nep-afr New Economics Papers
on Africa
Issue of 2015‒05‒30
nine papers chosen by
Sam Sarpong
The University of Mines and Technology

  1. Women’s Empowerment in Action: Evidence from a Randomized Control Trial in Africa By Oriana Bandiera; Niklas Buehren; Robin Burgess; Markus Goldstein; Selim Gulesci; Imran Rasul; Munshi Sulaiman
  2. Entrepreneurship and the Business Environment in Africa: An Application to Ethiopia By Zuzana Brixiová; Mthuli Ncube
  3. Public Debt Sustainability in Africa: Building Resilience and Challenges Ahead By Ncube, Mthuli; Brixiova, Zuzana
  4. Re-visting the electricity-growth nexus in South Africa By Phiri, Andrew; Bothwell, Nyoni
  5. Examining asymmetric effects in the South African Philips curve: Evidence from logistic smooth transition regression (LSTR) models By Phiri, Andrew
  6. Constraints to the development, operation and maintenance of spate irrigation schemes in Ethiopia By Erkossa, Teklu; Langan, Simon J.; Hagos, Fitsum
  7. Economic Development In Africa And Europe : Reciprocal Comparisons By Broadberry, Stephen; Gardner, Leigh
  8. Reducing Crime and Violence: Experimental Evidence on Adult Noncognitive Investments in Liberia By Christopher Blattman; Julian C. Jamison; Margaret Sheridan
  9. Bank Competition and Risk Appetite: Evidence from Tunisia By ZAGHDOUDI, Khemais; HAMDI, Helmi; DKHILI, Hichem; HAKIMI, Abdelaziz

  1. By: Oriana Bandiera; Niklas Buehren; Robin Burgess; Markus Goldstein; Selim Gulesci; Imran Rasul; Munshi Sulaiman
    Abstract: Women in developing countries are disempowered relative to their contemporaries in developed countries. High youth unemployment and early marriage and childbearing interact to limit human capital investment and enforce dependence on men. In this paper we evaluate an attempt to jump-start adolescent women's empowerment in the world's second youngest country: Uganda. In this two-pronged intervention, adolescent girls are simultaneously provided vocational training and information on sex, reproduction and marriage. Relative to adolescents in control communities, after two years the intervention raises the likelihood that girls engage in income generating activities by 72% (mainly driven by increased participation in self-employment), and raises their monthly consumption expenditures by 41%. Teen pregnancy falls by 26%, and early entry into marriage/cohabitation falls by 58%. Strikingly, the share of girls reporting sex against their will drops from 14% to almost half that level and preferred ages of marriage and childbearing both move forward. The findings indicate that women's economic and social empowerment can be jump-started through the combined provision of vocational and life skills, and is not necessarily held back by insurmountable constraints arising from binding social norms.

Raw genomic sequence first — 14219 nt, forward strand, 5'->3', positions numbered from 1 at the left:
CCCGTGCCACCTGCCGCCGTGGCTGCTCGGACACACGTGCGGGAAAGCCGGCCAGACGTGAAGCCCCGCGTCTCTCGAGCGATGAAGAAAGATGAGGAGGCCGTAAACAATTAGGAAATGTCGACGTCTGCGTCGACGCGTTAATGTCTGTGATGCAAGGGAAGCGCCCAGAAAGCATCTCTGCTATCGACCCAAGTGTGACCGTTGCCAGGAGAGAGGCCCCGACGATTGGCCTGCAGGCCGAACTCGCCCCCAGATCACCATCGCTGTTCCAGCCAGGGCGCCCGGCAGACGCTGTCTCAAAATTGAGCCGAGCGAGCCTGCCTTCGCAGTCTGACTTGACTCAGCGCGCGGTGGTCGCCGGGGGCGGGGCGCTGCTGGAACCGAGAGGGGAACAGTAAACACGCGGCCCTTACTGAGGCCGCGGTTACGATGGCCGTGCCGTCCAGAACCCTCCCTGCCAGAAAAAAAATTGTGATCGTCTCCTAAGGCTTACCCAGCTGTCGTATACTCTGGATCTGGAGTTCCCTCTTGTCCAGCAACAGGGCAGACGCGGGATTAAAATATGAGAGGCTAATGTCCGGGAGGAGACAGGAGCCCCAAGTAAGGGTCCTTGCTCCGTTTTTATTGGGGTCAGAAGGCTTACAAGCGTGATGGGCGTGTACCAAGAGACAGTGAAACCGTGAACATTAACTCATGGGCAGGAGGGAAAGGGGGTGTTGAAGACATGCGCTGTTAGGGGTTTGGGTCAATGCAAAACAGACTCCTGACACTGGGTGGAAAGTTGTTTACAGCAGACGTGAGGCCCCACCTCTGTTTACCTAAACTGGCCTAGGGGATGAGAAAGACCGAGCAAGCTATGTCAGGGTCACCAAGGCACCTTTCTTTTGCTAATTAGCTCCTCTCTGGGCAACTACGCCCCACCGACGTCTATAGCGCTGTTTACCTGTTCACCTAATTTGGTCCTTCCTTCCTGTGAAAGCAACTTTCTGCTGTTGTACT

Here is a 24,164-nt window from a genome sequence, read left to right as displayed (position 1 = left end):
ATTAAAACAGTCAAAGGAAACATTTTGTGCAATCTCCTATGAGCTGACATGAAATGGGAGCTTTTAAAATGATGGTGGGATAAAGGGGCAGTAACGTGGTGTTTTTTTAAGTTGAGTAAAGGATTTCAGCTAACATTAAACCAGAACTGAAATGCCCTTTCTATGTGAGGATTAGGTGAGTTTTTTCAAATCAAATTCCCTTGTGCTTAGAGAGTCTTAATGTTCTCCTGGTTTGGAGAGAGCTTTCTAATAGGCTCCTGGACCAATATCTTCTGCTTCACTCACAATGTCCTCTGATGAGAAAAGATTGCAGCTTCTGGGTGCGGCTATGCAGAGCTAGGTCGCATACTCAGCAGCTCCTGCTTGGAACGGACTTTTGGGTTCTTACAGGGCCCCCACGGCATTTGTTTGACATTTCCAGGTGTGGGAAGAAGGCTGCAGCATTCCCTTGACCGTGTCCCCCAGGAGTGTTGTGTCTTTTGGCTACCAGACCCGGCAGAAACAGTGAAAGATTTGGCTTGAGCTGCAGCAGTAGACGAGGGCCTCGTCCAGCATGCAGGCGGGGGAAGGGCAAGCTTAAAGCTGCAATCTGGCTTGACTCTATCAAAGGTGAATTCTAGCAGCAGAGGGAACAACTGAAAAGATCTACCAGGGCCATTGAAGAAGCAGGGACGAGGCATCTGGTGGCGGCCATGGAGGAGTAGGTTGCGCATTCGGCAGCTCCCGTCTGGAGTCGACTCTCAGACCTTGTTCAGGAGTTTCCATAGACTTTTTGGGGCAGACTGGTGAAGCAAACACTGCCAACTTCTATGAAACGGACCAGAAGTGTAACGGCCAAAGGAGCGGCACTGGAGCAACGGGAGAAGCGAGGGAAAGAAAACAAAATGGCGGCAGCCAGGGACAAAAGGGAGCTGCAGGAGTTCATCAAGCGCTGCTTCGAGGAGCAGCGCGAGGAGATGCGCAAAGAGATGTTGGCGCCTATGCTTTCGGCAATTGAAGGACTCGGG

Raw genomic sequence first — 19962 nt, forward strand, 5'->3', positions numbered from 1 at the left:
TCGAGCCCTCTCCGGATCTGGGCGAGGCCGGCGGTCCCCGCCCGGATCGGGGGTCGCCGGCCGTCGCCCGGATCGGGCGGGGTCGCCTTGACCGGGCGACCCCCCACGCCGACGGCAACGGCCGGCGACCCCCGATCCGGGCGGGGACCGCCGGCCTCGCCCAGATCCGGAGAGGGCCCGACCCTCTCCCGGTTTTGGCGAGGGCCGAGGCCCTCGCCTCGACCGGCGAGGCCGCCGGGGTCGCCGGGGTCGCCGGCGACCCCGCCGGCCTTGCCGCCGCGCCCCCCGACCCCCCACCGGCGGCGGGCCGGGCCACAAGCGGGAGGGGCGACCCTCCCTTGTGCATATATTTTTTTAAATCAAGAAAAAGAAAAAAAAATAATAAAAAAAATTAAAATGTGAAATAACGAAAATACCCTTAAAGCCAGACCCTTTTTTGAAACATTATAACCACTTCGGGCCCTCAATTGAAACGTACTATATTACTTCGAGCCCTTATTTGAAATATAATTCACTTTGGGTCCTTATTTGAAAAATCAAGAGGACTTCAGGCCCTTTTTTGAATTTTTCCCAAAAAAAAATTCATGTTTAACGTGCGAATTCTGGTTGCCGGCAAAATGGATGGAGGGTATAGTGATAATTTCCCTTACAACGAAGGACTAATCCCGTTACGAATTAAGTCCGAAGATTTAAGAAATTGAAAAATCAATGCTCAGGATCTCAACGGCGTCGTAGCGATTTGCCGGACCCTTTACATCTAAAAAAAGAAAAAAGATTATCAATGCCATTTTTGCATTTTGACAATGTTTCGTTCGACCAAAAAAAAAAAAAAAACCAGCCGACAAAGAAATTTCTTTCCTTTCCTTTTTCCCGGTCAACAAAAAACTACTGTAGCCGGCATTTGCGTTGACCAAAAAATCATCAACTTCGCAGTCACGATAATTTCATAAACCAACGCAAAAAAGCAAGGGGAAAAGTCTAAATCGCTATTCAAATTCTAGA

JEL: I25 J13 J24 O12
    Date: 2014–03
  2. By: Zuzana Brixiová (African Development Bank, IZA and Research Affi liate, SALDRU, University of Cape Town); Mthuli Ncube (University of Oxford)